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Animal Selection for Research

The goal of any experiment is to determine the effects of defined experimental variables in a controlled environment. When working with biologic systems variability between experimental animals can confound the interpretation of results. By selecting  appropriate animals an investigator will reduce experimental variability. This will result in the use of fewer animals and less work to produce significant results. 

Factors that can increase variability in experimental results:

  • Use of outbred animals or animals from varying backgrounds or sources.
  • Infection with pathogenic microorganisms.
  • Inflammation or infection associated with wounds.
  • Extravasation of irritating substances such as chemotherapeutics.
  • Animals with ulceration, necrosis and or infection of a tumor.
  • Behavioral changes in animals can signal a difference. For example the mouse that constantly runs in circles in its cage is not the same as the one who does not.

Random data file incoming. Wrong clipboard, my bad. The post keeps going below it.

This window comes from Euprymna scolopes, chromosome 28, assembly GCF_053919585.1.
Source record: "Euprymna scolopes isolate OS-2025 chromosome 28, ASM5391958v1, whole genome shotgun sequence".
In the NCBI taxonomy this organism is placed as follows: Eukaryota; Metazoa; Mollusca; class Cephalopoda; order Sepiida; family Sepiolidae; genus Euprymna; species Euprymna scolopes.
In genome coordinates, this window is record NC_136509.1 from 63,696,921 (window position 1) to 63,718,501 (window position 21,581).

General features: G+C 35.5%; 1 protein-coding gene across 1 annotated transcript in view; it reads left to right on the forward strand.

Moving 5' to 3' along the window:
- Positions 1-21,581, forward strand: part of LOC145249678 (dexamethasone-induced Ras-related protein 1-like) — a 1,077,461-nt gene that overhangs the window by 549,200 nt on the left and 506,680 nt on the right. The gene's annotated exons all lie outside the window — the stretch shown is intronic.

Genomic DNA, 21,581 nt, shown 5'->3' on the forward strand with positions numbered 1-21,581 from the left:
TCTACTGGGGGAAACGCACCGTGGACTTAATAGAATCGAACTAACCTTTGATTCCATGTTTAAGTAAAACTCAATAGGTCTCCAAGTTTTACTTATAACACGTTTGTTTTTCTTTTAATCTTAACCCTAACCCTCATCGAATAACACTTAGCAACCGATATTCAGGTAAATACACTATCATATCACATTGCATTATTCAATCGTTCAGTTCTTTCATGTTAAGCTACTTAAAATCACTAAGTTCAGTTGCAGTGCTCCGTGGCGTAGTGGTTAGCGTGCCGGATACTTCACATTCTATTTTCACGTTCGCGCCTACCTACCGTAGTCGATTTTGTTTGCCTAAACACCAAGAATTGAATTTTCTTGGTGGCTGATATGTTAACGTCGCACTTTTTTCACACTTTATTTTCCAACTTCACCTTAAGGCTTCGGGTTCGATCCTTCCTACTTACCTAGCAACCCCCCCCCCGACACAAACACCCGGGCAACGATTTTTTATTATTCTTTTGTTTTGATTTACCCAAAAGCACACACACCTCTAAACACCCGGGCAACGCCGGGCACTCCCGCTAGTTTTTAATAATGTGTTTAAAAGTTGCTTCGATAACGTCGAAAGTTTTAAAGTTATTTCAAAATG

To reduce experimental variability:

  • Use inbred animals from the same source when possible.
  • Do not use animals with open wounds or other signs of illness or injury.
  • Do not use animals that display abnormal behavior.
  • Protect animals from infection with potential pathogenic microorganisms.
  • Select endpoints that will not introduce additional variables. Complete the study before animals become moribund or develop ulcerated, necrotic or infected tumors.
  • Use aseptic technique when preparing for and performing surgery. Shave the fur and scrub the surgery site. Select an appropriate method of sterilizing instruments for surgery.